For more information, please refer to the Presidential Proclamations on Adjusting Imports of Steel and Aluminum into the United States, Federal Register, 83 FR 11619 and 83 FR 11625, March 15, 2018; the March 22, 2018 Presidential Proclamations on Adjusting Imports of Steel and Aluminum into the United States. 83 FR 13355 and 83 FR 13361, March 28, 2018; and the April 30, 2018 Proclamations on Adjusting Imports of Steel and Aluminum into the United States.

For additional CBP information and guidance, go to:  https://www.cbp.gov/trade/programs-administration/entry-summary/232-tariffs-aluminum-and-steel#  and Frequently Asked Questions at https://www.cbp.gov/trade/programs-administration/entry-summary/232-tariffs-aluminum-and-steel.

Questions related to Section 232 entry filing requirements should be emailed to traderemedyunit@cbp.dhs.gov. Questions from the importing community concerning ACE rejections should be referred to your Client Representative.

For further information about these and other customs matters, please contact George R. Tuttle, III, at geo@tuttlelaw.com or 415-986-8780.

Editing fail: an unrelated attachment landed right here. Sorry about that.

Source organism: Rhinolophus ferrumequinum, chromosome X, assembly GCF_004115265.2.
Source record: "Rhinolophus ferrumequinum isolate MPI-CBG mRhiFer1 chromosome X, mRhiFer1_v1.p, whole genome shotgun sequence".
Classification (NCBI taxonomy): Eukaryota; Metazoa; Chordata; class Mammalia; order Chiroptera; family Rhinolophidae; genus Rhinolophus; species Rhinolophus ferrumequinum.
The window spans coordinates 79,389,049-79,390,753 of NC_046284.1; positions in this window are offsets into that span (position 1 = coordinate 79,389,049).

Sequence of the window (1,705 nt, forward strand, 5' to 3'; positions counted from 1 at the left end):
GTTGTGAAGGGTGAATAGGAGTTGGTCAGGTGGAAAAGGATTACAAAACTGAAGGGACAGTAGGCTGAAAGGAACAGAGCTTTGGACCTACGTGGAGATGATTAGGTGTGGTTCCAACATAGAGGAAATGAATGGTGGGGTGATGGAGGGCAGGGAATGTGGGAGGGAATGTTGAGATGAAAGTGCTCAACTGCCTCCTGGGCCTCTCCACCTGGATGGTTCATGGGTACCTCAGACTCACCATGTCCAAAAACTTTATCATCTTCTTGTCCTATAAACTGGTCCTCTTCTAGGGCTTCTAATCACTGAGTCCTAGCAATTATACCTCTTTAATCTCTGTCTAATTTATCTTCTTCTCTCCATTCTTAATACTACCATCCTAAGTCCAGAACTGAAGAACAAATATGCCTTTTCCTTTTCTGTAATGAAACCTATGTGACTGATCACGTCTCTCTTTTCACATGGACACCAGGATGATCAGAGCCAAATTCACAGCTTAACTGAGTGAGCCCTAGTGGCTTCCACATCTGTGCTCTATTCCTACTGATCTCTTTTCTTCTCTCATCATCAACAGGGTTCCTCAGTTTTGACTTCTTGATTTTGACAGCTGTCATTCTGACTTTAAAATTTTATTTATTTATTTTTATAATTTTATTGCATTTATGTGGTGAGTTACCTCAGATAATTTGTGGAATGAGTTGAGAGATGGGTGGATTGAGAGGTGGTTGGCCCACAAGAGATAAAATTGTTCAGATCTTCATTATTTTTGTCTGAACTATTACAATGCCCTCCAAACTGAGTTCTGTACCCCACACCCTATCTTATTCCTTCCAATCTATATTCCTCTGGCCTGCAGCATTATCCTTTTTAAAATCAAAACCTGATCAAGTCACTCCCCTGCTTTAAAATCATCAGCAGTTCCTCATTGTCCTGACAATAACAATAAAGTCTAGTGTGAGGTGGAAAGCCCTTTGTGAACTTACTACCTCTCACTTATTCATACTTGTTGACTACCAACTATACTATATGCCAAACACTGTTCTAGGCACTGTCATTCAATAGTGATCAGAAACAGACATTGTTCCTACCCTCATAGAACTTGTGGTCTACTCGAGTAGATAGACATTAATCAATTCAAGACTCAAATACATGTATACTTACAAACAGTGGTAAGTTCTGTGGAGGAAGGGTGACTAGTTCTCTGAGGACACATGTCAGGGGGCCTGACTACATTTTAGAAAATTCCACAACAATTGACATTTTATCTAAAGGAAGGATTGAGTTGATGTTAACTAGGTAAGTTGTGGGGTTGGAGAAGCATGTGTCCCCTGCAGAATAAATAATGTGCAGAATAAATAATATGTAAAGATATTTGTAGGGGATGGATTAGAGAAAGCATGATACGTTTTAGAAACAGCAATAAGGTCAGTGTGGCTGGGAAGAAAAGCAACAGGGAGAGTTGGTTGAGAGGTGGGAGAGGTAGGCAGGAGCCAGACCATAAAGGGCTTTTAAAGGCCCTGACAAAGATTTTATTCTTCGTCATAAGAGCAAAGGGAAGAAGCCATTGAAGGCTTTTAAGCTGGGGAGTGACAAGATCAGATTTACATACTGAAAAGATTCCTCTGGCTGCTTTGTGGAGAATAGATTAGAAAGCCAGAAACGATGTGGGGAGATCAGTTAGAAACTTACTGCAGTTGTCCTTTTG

George R. Tuttle, III is an attorney with the Law Offices of George R. Tuttle in the San Francisco Bay Area.

The information in this article is general in nature, and is not intended to constitute legal advice or to create an attorney-client relationship with respect to any event or occurrence, and may not be considered as such.

Copyright © 2018 by Tuttle Law Offices.  

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Information has been obtained from sources believed to be reliable.  However, because of the possibility of human or mechanical error by our offices or by others, we do not guarantee the accuracy, adequacy, or completeness of any information and are not responsible for any errors, omissions, or for the results obtained from the use of such information.